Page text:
When it comes to gearing and picking enchants, you’ll need to understand stat priority. Stat priority refers to a concept in which specific stats are more important than others. Every single class has different stat priorities, as their abilities and attacks all scale differently. Warriors, especially dual-wielding fury warriors, have an even bigger importance when it comes to stat priority because there are stat requirements they must reach in order to consistently deal damage.


Read the best Leatherworking guides for Vanilla / Classic WoW on the fansite WowIsClassic. Guides like "Leveling Leatherworking 1-300" will help you to quickly level up your Leatherworking from lvl 1 to lvl 300. You will also find guides that list the best patterns / recipes for Leatherworking , their drop locations and a lot of tips for Leatherworking in Classic WoW.

Some quests in my guide are marked as "SKIP" and colored in red.  These quests are simply either too hard to solo or not worth the XP/time and are skipped.  My guide will only list SKIPPED quests if the quest is a direct follow up after completing a quest, not one that you have to click the NPC again to get it.  If you hover over the skipped quests, it will give info on why it is skipped in the guide (unless that info is already listed directly in the guide text).
Mobs out in the open world generally have a higher movement speed and higher attack speed than you. If you were to stand still and trade hits with a mob back and forth you may end up trading 1 of your Auto attacks for 2+ of theirs. If executed properly, The Hamstring Method allows you to trade 1 hit for 1 hit with a target, drastically reducing your damage taken while not reducing your damage at all since you are monitoring your natural auto attacks with the swing timer.
If you play arms all the way to level 60, then this is probably what your talent tree will look like. Depending upon what weapon type you use, you’ll want to switch points out of axe specialization to the weapon specialization type that you use. Axes and polearms are a little better, but swords aren’t too far behind. Maces aren’t very useful for PvE situations.
The warrior class is the original melee attacker, using heavy armor to soak damage and strong weapons to dispatch of foes. While warriors may primarily be known for excelling as tanks, they also make for a fun and useful damage class. Mastering your DPS warrior is far from simple, but is very rewarding once you understand what makes the class work!
This section gets a bit more in-depth as a Classic WoW Best Spec For Leveling Up Tier List, where certain classes can a have a really good spec for levelling while the other talent specs are more useful in PVP. Just below this, you can find links to our complete levelling guides for each class, where you can view to find all the information you will need to level up fast. This includes easy to gather weapons, locations you can farm mobs and a complete talent spec build we recommend while going from 1-60 in classic wow.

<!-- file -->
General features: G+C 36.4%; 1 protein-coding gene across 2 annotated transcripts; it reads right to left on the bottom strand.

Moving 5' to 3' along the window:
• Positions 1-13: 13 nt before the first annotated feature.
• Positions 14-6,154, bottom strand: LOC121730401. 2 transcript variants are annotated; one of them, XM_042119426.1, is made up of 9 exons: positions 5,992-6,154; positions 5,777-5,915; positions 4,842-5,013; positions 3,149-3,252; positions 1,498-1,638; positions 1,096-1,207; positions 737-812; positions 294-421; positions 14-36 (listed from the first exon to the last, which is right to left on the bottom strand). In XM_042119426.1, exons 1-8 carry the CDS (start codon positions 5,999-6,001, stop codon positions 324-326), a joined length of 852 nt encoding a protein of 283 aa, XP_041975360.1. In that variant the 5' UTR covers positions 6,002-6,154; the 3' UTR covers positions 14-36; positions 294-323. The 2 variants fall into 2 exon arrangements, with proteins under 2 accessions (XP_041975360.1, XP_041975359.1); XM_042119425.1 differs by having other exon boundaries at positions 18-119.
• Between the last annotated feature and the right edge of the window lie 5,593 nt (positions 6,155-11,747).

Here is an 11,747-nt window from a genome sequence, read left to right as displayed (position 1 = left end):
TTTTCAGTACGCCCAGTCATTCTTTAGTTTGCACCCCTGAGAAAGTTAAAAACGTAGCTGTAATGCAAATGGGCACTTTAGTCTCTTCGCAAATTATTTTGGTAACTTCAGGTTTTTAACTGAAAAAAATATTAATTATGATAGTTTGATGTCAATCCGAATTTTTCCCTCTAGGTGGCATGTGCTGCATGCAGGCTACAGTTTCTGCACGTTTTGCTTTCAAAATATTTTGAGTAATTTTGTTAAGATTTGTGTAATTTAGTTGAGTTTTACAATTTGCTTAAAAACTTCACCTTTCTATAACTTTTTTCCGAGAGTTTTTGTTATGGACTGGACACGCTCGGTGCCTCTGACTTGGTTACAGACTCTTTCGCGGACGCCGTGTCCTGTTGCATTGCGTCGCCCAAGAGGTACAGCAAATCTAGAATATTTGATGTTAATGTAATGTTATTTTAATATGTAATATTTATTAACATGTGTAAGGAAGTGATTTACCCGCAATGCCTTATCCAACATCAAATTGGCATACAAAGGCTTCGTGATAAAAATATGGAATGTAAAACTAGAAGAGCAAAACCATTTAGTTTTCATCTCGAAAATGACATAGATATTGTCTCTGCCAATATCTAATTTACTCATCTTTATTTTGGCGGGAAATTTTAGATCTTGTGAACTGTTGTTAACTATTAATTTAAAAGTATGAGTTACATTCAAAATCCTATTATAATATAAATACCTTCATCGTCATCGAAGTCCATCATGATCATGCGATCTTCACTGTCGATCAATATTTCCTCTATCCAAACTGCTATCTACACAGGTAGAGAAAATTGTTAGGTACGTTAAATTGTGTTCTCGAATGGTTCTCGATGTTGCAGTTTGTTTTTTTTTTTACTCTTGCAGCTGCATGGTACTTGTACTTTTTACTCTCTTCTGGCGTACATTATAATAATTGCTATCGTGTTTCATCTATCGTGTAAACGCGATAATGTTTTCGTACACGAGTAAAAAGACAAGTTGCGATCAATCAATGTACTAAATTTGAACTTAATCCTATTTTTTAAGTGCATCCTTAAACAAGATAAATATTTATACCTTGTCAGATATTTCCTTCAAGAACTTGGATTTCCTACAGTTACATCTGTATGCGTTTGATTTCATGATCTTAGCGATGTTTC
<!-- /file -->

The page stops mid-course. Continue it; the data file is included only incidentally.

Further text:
If you play arms all the way to level 60, then this is probably what your talent tree will look like. Depending upon what weapon type you use, you’ll want to switch points out of axe specialization to the weapon specialization type that you use. Axes and polearms are a little better, but swords aren’t too far behind. Maces aren’t very useful for PvE situations.

The rotation for an arms warrior is quite simple. Keep Rend applied at all times on your primary target. After that, use Mortal Strike on cooldown. When MS is on cooldown, use Overpower as a filler ability. When MS and OP are on cooldown, use Heroic Strike or Cleave depending on the number of enemies. Even though you can play arms, you’d probably have a better time going two-handed fury if you’re dedicated to a two-hander.


If you’re serious about playing WoW Classic as a Warrior, you’re probably looking at those talents and wondering what to do — especially if you didn’t play in Vanilla and have no idea what all those talents are. Well, I did play in Vanilla — in fact, I talk about it way too much as one might expect of an old crotchety sort who wants these kids off his lawn — and so now you get the chance to profit from my barely healed trauma as I talk about the popular talent specs that Warriors used back in the day, just in time for you to climb on up into WoW Classic when it comes out.
Slam Fury Build — 19/32 or 20/31 Fury. This build comes in several varieties. This one makes sure to get Bloodthirst, the signature Fury attack, but it doesn’t include Improved Execute and it doesn’t have full 2h Weapon Specialization from the Arms tree. This variant, which is the one I used, doesn’t go full into Improved Slam so the cast time is a bit longer, but it has Improved Execute and full 2h Weapon Specialization. You can do without Bloodthirst entirely if you prefer, and still get Improved Slam, Flurry, and 2h Weapon Spec all maxed out, which some players preferred. All of these builds used 2h weapons in PVE content, as Fury was basically untenable in PVP, although I still did PVP in my variant of the spec. By the end of classic WoW my gear allowed me to do fairly well, but it was a handicap and I knew it.
Through out the game, the quest log will be capped to 20 many times.  The guide makes use of maximizing the total amount of quests you can accept at once.  Because of this it is important to follow the guide exactly and only accept quests if the guide tells you to so you won't run into issues not being able to accept a quest.  If you do accept a quest that is not listed in the guide, write it down because you may need to abandon it in order to keep following the guide if your quest log is full.
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